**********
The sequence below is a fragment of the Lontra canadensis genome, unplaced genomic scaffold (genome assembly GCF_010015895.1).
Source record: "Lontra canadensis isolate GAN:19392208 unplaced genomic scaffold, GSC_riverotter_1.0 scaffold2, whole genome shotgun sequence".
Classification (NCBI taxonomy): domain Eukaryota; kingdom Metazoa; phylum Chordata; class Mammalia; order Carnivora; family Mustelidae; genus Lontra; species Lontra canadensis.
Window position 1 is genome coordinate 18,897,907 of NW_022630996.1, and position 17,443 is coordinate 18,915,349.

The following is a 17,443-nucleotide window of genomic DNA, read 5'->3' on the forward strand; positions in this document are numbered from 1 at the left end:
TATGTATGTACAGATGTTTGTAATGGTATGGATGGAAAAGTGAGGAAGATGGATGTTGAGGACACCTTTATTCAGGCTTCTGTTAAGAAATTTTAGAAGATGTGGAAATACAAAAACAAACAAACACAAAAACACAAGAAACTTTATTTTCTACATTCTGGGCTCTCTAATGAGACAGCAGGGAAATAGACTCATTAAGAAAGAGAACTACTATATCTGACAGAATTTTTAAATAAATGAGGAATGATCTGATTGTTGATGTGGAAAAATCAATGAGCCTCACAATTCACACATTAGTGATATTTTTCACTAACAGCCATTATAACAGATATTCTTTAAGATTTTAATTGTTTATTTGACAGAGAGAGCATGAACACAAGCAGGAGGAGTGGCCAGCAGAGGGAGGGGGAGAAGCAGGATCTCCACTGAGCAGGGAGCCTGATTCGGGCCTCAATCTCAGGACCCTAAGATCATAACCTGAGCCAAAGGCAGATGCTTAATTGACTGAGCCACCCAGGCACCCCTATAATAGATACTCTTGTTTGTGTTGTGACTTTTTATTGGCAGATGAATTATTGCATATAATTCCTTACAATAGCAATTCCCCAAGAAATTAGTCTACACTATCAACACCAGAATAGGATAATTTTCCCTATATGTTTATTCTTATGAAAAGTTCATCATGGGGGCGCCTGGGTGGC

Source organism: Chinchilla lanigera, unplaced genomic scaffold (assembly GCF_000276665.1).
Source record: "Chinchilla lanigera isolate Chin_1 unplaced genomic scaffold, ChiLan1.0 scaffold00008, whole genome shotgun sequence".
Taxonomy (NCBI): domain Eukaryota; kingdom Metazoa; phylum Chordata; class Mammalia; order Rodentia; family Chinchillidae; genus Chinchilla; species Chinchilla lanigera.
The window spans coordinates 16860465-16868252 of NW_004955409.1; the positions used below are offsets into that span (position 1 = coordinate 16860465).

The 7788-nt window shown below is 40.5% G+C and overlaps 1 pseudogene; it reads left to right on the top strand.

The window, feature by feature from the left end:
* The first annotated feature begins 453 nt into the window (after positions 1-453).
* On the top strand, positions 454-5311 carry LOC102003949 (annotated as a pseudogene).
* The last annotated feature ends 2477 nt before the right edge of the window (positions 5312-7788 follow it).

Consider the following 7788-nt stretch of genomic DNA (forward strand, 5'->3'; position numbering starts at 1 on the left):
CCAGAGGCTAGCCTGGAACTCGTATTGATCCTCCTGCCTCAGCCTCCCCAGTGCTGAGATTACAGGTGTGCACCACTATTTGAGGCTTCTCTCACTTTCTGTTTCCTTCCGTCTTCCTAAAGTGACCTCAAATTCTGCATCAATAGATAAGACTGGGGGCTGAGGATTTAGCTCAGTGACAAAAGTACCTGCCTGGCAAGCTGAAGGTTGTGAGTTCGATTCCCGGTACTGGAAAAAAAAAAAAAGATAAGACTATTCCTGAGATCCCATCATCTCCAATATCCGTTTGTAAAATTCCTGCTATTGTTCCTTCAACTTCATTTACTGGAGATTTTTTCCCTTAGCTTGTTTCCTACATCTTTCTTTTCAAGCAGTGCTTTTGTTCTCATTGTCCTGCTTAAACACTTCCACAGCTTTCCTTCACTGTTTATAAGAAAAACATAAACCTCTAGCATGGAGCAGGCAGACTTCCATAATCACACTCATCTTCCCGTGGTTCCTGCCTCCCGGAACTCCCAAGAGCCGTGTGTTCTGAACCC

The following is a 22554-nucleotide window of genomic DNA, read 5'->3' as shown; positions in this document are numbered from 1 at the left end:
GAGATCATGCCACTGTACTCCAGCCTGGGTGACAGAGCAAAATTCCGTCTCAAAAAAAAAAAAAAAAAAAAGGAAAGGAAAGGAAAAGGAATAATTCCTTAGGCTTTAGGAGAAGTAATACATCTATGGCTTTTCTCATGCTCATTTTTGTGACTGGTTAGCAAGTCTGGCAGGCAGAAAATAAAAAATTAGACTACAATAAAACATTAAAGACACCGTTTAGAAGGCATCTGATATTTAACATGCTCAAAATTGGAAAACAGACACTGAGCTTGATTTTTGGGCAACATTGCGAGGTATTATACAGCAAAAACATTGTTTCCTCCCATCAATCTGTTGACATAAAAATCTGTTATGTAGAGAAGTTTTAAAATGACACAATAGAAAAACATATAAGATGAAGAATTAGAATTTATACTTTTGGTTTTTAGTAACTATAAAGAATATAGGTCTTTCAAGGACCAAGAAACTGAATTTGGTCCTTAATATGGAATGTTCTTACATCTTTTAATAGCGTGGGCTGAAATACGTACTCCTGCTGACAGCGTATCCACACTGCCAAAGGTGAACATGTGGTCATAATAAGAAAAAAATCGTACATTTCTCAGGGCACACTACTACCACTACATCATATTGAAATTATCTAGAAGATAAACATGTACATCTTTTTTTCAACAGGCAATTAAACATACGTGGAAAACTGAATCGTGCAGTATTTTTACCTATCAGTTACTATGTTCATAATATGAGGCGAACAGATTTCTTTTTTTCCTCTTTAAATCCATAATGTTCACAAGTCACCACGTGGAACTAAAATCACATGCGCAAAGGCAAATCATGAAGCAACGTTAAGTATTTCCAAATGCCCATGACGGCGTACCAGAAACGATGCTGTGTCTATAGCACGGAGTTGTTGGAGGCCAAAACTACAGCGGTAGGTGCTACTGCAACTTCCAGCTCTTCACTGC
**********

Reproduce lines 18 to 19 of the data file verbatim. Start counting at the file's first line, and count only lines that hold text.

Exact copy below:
The following is a 22554-nucleotide window of genomic DNA, read 5'->3' as shown; positions in this document are numbered from 1 at the left end:
GAGATCATGCCACTGTACTCCAGCCTGGGTGACAGAGCAAAATTCCGTCTCAAAAAAAAAAAAAAAAAAAAGGAAAGGAAAGGAAAAGGAATAATTCCTTAGGCTTTAGGAGAAGTAATACATCTATGGCTTTTCTCATGCTCATTTTTGTGACTGGTTAGCAAGTCTGGCAGGCAGAAAATAAAAAATTAGACTACAATAAAACATTAAAGACACCGTTTAGAAGGCATCTGATATTTAACATGCTCAAAATTGGAAAACAGACACTGAGCTTGATTTTTGGGCAACATTGCGAGGTATTATACAGCAAAAACATTGTTTCCTCCCATCAATCTGTTGACATAAAAATCTGTTATGTAGAGAAGTTTTAAAATGACACAATAGAAAAACATATAAGATGAAGAATTAGAATTTATACTTTTGGTTTTTAGTAACTATAAAGAATATAGGTCTTTCAAGGACCAAGAAACTGAATTTGGTCCTTAATATGGAATGTTCTTACATCTTTTAATAGCGTGGGCTGAAATACGTACTCCTGCTGACAGCGTATCCACACTGCCAAAGGTGAACATGTGGTCATAATAAGAAAAAAATCGTACATTTCTCAGGGCACACTACTACCACTACATCATATTGAAATTATCTAGAAGATAAACATGTACATCTTTTTTTCAACAGGCAATTAAACATACGTGGAAAACTGAATCGTGCAGTATTTTTACCTATCAGTTACTATGTTCATAATATGAGGCGAACAGATTTCTTTTTTTCCTCTTTAAATCCATAATGTTCACAAGTCACCACGTGGAACTAAAATCACATGCGCAAAGGCAAATCATGAAGCAACGTTAAGTATTTCCAAATGCCCATGACGGCGTACCAGAAACGATGCTGTGTCTATAGCACGGAGTTGTTGGAGGCCAAAACTACAGCGGTAGGTGCTACTGCAACTTCCAGCTCTTCACTGC